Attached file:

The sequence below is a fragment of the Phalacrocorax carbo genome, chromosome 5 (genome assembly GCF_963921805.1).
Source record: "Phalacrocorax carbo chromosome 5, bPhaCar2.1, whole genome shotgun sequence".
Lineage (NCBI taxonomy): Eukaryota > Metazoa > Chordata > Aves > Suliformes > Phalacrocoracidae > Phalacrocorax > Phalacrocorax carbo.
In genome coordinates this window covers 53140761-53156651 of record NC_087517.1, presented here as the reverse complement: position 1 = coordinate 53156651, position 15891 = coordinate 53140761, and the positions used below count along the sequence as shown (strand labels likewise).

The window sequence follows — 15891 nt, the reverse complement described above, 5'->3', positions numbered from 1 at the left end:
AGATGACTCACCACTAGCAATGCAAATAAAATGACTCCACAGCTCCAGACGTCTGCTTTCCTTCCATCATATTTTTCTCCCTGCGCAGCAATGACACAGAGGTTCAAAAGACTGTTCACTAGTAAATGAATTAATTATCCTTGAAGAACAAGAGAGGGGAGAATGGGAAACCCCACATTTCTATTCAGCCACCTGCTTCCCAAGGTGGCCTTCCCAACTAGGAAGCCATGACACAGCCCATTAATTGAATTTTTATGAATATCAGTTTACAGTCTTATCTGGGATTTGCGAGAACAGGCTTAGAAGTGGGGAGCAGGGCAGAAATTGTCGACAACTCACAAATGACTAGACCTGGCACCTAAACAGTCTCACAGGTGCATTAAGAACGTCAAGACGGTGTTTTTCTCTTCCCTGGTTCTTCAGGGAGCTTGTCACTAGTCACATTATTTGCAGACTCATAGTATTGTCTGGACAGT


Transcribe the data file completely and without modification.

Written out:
The sequence below is a fragment of the Phalacrocorax carbo genome, chromosome 5 (genome assembly GCF_963921805.1).
Source record: "Phalacrocorax carbo chromosome 5, bPhaCar2.1, whole genome shotgun sequence".
Lineage (NCBI taxonomy): Eukaryota > Metazoa > Chordata > Aves > Suliformes > Phalacrocoracidae > Phalacrocorax > Phalacrocorax carbo.
In genome coordinates this window covers 53140761-53156651 of record NC_087517.1, presented here as the reverse complement: position 1 = coordinate 53156651, position 15891 = coordinate 53140761, and the positions used below count along the sequence as shown (strand labels likewise).

The window sequence follows — 15891 nt, the reverse complement described above, 5'->3', positions numbered from 1 at the left end:
AGATGACTCACCACTAGCAATGCAAATAAAATGACTCCACAGCTCCAGACGTCTGCTTTCCTTCCATCATATTTTTCTCCCTGCGCAGCAATGACACAGAGGTTCAAAAGACTGTTCACTAGTAAATGAATTAATTATCCTTGAAGAACAAGAGAGGGGAGAATGGGAAACCCCACATTTCTATTCAGCCACCTGCTTCCCAAGGTGGCCTTCCCAACTAGGAAGCCATGACACAGCCCATTAATTGAATTTTTATGAATATCAGTTTACAGTCTTATCTGGGATTTGCGAGAACAGGCTTAGAAGTGGGGAGCAGGGCAGAAATTGTCGACAACTCACAAATGACTAGACCTGGCACCTAAACAGTCTCACAGGTGCATTAAGAACGTCAAGACGGTGTTTTTCTCTTCCCTGGTTCTTCAGGGAGCTTGTCACTAGTCACATTATTTGCAGACTCATAGTATTGTCTGGACAGT